Worthy of History: Only Expensive Things Survive

The perversion of the historical accuracy of how our ancestors lived, and how we currently live, is created by preserving only expensive possessions — tokens, icons, valuables – and in the purposeful construction of indestructible architectural monuments used by the privileged few.

History is skewed by this preservation technique because it only pretends to tell future generations how people actually lived. When we visit museums we are only seeing what the powerful majority of the culture of that time deemed important enough to save and pass down.

We only get to know what they thought was worth saving and inevitably those things are the expensive, the pretty, the unique and the tokens of the wealthy. Even pioneer and Native American museum dioramas are idealized with hardy items and the most beautiful things. The ordinary is forsaken for the power of the inherent value in the preservation of the perceived best.

Only the rich could afford to be photographed. Poor and middle class cultures were not worth preserving because they lived temporary lives where none of the iconic resonances of the environment and the neighborhood were able to live on because Ghettos were gutted; middle class valuables wore out under reasonable, everyday, use and were thrown away. A disposable culture creates forgotten people.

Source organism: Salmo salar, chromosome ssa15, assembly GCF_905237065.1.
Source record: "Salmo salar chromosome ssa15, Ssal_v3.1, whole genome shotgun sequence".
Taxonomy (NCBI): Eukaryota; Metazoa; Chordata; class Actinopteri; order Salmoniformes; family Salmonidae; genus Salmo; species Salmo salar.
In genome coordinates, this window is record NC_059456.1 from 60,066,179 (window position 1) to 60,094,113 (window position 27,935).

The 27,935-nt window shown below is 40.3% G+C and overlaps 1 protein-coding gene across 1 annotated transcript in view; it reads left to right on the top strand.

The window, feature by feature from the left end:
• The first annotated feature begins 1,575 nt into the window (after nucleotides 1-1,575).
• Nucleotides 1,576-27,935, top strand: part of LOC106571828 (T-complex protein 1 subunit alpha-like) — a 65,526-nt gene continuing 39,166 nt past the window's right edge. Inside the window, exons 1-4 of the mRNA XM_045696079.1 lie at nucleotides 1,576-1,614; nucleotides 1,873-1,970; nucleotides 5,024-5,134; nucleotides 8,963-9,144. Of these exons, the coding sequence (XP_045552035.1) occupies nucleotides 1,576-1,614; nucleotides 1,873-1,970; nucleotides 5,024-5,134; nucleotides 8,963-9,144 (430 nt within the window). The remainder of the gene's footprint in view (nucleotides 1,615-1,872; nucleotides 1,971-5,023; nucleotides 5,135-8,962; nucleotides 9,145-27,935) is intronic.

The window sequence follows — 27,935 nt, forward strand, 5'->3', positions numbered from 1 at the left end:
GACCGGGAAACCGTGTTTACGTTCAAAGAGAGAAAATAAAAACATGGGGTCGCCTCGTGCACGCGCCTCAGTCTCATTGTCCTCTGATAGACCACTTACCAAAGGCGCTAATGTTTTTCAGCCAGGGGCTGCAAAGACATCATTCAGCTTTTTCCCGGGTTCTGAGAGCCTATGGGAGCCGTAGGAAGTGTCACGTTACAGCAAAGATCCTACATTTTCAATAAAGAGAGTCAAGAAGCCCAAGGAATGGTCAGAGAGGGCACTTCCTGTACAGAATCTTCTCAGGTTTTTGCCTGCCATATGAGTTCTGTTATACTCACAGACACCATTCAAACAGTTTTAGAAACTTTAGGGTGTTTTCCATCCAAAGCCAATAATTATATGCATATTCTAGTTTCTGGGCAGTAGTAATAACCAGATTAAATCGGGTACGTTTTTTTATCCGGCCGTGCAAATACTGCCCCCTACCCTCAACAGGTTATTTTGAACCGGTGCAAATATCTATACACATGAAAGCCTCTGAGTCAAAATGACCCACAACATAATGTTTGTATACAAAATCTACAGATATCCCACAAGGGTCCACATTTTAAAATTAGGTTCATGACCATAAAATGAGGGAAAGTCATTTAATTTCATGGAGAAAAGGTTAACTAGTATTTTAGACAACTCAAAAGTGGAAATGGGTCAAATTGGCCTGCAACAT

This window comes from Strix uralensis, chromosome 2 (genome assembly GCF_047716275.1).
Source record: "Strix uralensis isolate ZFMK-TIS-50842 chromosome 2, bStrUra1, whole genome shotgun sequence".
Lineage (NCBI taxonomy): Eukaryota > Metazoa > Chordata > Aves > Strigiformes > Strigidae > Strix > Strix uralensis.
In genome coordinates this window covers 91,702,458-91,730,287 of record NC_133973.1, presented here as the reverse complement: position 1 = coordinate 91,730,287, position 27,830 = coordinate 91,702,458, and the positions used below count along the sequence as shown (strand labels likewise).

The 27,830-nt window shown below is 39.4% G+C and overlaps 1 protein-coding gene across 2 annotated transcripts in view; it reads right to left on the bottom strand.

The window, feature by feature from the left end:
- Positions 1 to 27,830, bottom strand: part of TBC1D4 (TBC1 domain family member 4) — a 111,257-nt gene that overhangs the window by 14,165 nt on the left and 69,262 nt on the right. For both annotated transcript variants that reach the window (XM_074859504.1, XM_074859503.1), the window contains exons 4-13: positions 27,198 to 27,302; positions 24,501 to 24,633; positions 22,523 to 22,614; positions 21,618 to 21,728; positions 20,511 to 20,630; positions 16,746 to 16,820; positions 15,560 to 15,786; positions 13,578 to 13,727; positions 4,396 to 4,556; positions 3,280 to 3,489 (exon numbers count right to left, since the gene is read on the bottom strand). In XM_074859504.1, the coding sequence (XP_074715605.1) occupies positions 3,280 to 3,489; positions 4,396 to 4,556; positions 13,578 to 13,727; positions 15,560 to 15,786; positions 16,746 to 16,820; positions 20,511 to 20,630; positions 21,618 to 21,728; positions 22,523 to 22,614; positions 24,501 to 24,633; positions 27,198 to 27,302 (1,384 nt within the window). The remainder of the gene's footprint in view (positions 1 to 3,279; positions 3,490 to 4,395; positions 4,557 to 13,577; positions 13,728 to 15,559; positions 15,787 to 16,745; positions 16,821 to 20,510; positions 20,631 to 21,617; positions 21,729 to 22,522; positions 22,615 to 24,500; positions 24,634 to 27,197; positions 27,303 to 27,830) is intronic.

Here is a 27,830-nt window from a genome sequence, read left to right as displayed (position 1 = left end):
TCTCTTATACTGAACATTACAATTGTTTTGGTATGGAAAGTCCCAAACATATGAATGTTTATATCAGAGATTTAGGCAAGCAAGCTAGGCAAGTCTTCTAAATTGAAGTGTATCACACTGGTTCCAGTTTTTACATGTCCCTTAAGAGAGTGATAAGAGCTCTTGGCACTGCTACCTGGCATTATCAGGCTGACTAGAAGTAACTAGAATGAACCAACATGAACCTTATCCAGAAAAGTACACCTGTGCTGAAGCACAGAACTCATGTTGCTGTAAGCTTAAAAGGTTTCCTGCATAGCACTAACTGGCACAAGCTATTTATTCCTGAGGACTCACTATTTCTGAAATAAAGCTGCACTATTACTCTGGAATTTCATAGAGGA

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Curiosity Killed the Inbox

Have you noticed a creeping rise in Image Spam flooding your Inbox?
Image Spam is the newest wave of Spam where the Spammers send you a text image selling sex pills and penis extenders and such that looks like text but the Spam is really an image file pretending to be typed text. Sometimes some innocuous real text is included with the image to trick Spam filters that may be looking for small image-only emails. 

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Wire Coat Hanger Generation

In February, my graduate students in Public Health at a major research university and teaching medical school on the East Coast were discussing a new political cartoon by Pulitzer Prize winner Ann Telnaes I brought to class showing President Bush, as a tailor, holding an empty Supreme Court Justice robe in one hand and an “unraveled” wire coat hanger in the other.

The point of that Public Health class was to research crises in Public Health that are embedded in mainstream culture via history, art, literature and mass media entertainment portals. Telnaes has a similar cartoon this morning where President Bush is handing a judge’s robe to his Supreme Court nominee, John Roberts, and Bush is handing over an “unraveled” wire coat hanger to a woman on the street.

Bush says to her, “Here — hold this.” My students, who were all female, incredibly bright and intelligent, and fell into an age range between 20 and 23, did not understand that February cartoon. “I see the robe. I don’t understand the wire coat hanger,” one student said.

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